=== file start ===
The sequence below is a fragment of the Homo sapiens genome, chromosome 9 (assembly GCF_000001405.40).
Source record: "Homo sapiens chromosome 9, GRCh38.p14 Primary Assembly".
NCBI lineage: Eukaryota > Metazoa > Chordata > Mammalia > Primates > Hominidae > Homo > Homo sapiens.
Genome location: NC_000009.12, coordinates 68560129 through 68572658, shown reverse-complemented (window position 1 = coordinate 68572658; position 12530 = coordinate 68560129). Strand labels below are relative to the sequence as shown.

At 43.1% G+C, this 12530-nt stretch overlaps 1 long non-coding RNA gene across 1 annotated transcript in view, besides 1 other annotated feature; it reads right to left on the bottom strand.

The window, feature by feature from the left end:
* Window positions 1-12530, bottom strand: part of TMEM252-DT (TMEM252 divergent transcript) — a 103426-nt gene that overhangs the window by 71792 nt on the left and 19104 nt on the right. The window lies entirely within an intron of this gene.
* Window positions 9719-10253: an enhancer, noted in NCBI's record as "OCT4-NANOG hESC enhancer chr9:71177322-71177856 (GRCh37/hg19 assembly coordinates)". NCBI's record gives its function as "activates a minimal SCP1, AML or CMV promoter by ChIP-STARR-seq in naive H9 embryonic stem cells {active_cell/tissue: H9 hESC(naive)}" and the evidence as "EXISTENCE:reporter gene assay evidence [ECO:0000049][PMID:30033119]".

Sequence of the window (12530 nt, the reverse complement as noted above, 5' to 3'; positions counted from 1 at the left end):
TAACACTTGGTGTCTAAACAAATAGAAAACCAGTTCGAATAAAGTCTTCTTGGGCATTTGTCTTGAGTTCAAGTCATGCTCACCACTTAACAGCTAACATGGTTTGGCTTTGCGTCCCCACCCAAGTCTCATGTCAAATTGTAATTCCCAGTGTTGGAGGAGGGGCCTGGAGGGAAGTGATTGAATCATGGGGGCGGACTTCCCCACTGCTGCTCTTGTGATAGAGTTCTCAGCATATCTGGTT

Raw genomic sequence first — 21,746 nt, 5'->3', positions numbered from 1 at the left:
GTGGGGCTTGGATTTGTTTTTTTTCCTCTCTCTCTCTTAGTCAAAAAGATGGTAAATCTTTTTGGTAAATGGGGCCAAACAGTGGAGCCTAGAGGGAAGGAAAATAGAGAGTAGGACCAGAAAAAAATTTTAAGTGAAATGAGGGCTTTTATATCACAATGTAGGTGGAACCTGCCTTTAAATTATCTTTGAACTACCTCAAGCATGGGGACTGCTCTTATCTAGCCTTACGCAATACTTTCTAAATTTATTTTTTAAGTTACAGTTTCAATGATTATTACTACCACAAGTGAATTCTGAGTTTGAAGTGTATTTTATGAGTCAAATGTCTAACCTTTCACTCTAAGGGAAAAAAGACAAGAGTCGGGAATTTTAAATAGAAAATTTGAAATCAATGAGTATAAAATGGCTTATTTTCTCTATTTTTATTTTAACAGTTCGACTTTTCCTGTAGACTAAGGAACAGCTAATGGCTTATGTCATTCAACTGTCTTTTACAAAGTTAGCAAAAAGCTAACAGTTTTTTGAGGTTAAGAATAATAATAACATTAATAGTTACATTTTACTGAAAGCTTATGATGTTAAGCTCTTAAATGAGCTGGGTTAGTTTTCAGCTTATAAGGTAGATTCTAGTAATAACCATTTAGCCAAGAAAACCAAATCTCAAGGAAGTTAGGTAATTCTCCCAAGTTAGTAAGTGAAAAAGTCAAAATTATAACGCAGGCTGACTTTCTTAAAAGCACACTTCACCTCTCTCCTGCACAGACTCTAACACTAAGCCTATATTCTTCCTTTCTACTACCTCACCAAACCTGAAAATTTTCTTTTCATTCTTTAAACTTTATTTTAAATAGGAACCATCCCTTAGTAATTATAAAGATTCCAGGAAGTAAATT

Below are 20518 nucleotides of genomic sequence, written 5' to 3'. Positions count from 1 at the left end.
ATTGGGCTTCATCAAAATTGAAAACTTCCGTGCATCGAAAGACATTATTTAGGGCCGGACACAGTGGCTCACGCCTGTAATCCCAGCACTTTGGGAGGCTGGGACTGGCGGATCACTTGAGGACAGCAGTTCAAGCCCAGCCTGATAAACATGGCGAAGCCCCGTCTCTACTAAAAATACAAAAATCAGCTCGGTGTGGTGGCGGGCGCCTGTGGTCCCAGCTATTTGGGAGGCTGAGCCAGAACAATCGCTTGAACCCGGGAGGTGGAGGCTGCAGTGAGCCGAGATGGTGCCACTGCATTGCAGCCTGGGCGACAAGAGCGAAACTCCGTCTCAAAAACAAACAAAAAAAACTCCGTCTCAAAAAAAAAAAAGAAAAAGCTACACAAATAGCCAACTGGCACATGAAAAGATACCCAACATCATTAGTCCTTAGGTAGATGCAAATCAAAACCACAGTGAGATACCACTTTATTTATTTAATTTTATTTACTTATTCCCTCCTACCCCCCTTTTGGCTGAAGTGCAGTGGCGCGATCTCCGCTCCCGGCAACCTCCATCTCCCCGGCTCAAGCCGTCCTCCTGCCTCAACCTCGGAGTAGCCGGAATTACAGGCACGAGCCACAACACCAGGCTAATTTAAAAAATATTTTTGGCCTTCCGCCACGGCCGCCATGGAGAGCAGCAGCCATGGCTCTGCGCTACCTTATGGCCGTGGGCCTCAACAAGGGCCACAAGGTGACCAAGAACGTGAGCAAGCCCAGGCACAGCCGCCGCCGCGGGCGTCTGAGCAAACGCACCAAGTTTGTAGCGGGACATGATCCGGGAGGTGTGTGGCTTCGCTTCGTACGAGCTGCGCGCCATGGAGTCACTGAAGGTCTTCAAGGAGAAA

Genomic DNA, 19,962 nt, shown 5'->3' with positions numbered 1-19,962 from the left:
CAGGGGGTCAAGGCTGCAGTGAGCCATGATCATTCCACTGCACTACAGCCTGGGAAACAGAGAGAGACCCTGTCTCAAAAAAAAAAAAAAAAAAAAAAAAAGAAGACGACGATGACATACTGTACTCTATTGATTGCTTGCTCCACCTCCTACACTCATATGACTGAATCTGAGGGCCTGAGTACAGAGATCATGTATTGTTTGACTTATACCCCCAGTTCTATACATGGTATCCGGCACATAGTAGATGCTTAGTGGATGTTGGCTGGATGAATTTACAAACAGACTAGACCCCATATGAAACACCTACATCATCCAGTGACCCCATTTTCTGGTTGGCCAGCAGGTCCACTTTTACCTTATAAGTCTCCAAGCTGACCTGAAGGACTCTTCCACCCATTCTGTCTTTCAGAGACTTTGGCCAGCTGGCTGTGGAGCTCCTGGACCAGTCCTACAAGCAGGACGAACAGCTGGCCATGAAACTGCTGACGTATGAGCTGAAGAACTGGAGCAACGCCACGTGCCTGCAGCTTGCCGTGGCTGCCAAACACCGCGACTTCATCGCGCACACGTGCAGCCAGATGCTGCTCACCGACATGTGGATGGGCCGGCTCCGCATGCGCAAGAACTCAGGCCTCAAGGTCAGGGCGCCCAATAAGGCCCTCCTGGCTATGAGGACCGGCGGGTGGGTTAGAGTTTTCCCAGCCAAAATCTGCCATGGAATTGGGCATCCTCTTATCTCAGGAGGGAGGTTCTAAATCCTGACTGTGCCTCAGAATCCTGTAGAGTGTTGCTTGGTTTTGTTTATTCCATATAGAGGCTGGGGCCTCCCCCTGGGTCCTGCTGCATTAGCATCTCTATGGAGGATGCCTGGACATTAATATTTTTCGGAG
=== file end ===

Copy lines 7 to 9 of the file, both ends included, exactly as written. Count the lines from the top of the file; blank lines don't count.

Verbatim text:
* Window positions 1-12530, bottom strand: part of TMEM252-DT (TMEM252 divergent transcript) — a 103426-nt gene that overhangs the window by 71792 nt on the left and 19104 nt on the right. The window lies entirely within an intron of this gene.
* Window positions 9719-10253: an enhancer, noted in NCBI's record as "OCT4-NANOG hESC enhancer chr9:71177322-71177856 (GRCh37/hg19 assembly coordinates)". NCBI's record gives its function as "activates a minimal SCP1, AML or CMV promoter by ChIP-STARR-seq in naive H9 embryonic stem cells {active_cell/tissue: H9 hESC(naive)}" and the evidence as "EXISTENCE:reporter gene assay evidence [ECO:0000049][PMID:30033119]".

Sequence of the window (12530 nt, the reverse complement as noted above, 5' to 3'; positions counted from 1 at the left end):